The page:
Stress & Designs for Strong Minds™
Our brains are not computers but highly efficient filters.
We are basically unconscious to most of the stimuli our
senses are bombarded with throughout the day because our
brains are such good filters. These filters are structured
through our genes and experiences. That's why we don't
have to expend energy thinking about how to do each and
every little thing—like walking across the room or brushing
our teeth or reading a newspaper. At one time we had to
think about these things, when we were first learning to
do them. And if we sustain a severe injury, we might have
to learn to do them again or differently. But ordinarily,
once we've learned a routine, we no longer have to pay
conscious attention to it. In fact it becomes difficult
to stop doing it and just think about it. For instance,
try to remember how you learned to read. It's even hard
to remember not being able to read.
Our brains are works in progress. They are constantly
restructuring based on the demands of our environments.
The more we do something, the more automatic it becomes.
This enables us to multi-task. If we had to give full attention
to each and everything we do throughout the day, we'd get
very little done and be thoroughly exhausted. Thinking
requires effort because thinking is the process by which
new neural connections are created in our brains.
That 3 pound pile of mush we call our brains uses 20%
of our energy resources. The more thinking we do, the more
calories we burn. So, thinking is actually good exercise.
And what happens in our brains is similar to what happens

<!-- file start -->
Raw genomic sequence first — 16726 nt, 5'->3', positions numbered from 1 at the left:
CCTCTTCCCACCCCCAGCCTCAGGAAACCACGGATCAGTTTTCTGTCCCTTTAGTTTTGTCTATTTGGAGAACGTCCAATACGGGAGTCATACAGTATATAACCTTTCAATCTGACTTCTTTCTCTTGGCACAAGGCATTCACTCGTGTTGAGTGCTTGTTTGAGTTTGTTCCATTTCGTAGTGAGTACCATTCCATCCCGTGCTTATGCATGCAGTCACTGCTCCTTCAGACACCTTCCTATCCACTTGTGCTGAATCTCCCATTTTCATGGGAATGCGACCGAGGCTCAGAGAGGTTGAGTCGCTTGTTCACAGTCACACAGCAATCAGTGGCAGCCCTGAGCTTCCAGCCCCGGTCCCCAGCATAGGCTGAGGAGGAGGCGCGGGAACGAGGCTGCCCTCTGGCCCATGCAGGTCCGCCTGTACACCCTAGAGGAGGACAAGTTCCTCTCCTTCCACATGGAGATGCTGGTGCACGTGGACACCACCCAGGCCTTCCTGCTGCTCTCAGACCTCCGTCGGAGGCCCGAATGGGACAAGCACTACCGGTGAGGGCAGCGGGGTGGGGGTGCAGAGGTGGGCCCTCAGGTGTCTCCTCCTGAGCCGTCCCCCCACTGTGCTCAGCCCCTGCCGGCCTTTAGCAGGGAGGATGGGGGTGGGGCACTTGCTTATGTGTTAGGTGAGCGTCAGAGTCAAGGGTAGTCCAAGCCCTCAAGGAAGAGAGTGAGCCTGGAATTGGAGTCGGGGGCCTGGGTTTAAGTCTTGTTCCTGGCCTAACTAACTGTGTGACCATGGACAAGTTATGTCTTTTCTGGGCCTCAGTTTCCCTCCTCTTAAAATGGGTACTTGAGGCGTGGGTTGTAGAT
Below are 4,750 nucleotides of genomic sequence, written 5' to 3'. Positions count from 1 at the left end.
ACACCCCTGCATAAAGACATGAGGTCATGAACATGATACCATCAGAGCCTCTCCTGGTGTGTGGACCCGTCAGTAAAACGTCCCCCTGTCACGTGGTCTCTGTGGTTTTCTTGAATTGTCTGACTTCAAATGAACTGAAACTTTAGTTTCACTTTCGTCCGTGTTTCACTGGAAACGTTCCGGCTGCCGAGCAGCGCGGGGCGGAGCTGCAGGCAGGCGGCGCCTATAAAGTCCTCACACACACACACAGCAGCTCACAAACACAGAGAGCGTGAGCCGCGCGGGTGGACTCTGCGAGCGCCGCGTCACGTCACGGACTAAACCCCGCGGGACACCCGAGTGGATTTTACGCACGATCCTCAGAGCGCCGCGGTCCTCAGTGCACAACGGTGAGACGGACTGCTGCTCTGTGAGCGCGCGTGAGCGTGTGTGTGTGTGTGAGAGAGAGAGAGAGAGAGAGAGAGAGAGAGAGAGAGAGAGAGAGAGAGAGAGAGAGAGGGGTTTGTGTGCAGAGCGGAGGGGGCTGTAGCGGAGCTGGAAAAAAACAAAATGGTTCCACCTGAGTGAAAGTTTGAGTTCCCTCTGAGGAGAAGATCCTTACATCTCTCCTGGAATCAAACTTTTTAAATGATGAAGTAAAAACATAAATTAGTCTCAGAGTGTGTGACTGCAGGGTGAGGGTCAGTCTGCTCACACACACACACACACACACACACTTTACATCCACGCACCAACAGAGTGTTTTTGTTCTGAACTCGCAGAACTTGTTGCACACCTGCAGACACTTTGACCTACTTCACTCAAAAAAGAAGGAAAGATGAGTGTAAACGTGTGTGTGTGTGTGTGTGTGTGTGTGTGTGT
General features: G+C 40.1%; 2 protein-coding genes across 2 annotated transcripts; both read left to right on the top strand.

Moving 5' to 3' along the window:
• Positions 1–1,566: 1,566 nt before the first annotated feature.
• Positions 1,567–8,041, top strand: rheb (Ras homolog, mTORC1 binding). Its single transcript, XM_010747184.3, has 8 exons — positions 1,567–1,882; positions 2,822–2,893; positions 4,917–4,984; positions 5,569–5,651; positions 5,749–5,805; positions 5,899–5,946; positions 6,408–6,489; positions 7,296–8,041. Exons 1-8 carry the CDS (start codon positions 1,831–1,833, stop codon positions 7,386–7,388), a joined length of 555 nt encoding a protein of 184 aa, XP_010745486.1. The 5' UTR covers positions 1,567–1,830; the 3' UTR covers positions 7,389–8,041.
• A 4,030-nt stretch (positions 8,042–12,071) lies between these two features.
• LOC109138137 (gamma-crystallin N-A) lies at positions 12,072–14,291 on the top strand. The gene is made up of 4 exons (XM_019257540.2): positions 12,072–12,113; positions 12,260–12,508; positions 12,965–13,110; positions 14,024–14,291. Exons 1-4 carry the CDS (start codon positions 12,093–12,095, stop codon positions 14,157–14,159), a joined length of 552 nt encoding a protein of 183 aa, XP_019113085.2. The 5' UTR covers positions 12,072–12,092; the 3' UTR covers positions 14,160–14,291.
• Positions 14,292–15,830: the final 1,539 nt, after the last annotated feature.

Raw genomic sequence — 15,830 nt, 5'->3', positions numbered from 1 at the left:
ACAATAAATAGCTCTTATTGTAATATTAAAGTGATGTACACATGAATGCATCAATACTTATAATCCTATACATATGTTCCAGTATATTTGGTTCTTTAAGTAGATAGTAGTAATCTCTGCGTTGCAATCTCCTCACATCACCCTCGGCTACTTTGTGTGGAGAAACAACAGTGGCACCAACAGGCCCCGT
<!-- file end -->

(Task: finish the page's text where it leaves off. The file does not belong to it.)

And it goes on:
to our muscles once we get into an exercise program.
Chronic stress compromises problem-solving. We're all
still experiencing the stress of 9/11, the sense of vulnerability
whenever we hear about a terrorist attack or terrorist
alert. There is also the economic uncertainty of a jobless
recovery. In addition, many people in their middle years
have the dual responsibility of sending their kids to college
and providing for their aging parents.
Under stress our brains produce hormones such as cortisol
and adrenaline—commonly referred to as the "flight or flight"
reaction. The persistent and overproduction of these hormones
can increase aggressiveness and lead to violent behavior
such as road rage. Long-term effects of elevated stress
hormones can also damage a part of the brain called the
hippocampus which is essential to working memory and new
learning. Consequently, our ability to "think outside the
box" when we need it most can be greatly impeded.
Among other things Design for Strong
Minds Programs (DSM)
were developed to counteract the effects of stress through
a controlled rehearsal process (kind of like practicing
a tennis stroke) that encourages the formation of new neural
connections within the brain. The training is provided
through puzzles that help people handle increasing numbers
of variables. In addition, people learn there are different
ways of organizing information and each way produces a
different result. This often surprises people. We expect
others to see things the same way we do.
Once we've practiced experiencing the world from somebody
else's perspective, many of the irritations, frustrations,
and hostilities we've met with fade away. We have a greater
understanding of how other people think and what they are
trying to communicate to us. What we've done is expanded
our ability to channel stimuli through multiple filters.
Consequently, we've expanded our awareness and can function
more efficiently and more effectively in an ever-changing
© Copyright 2004 Donalee Markus, Ph.D. & Associates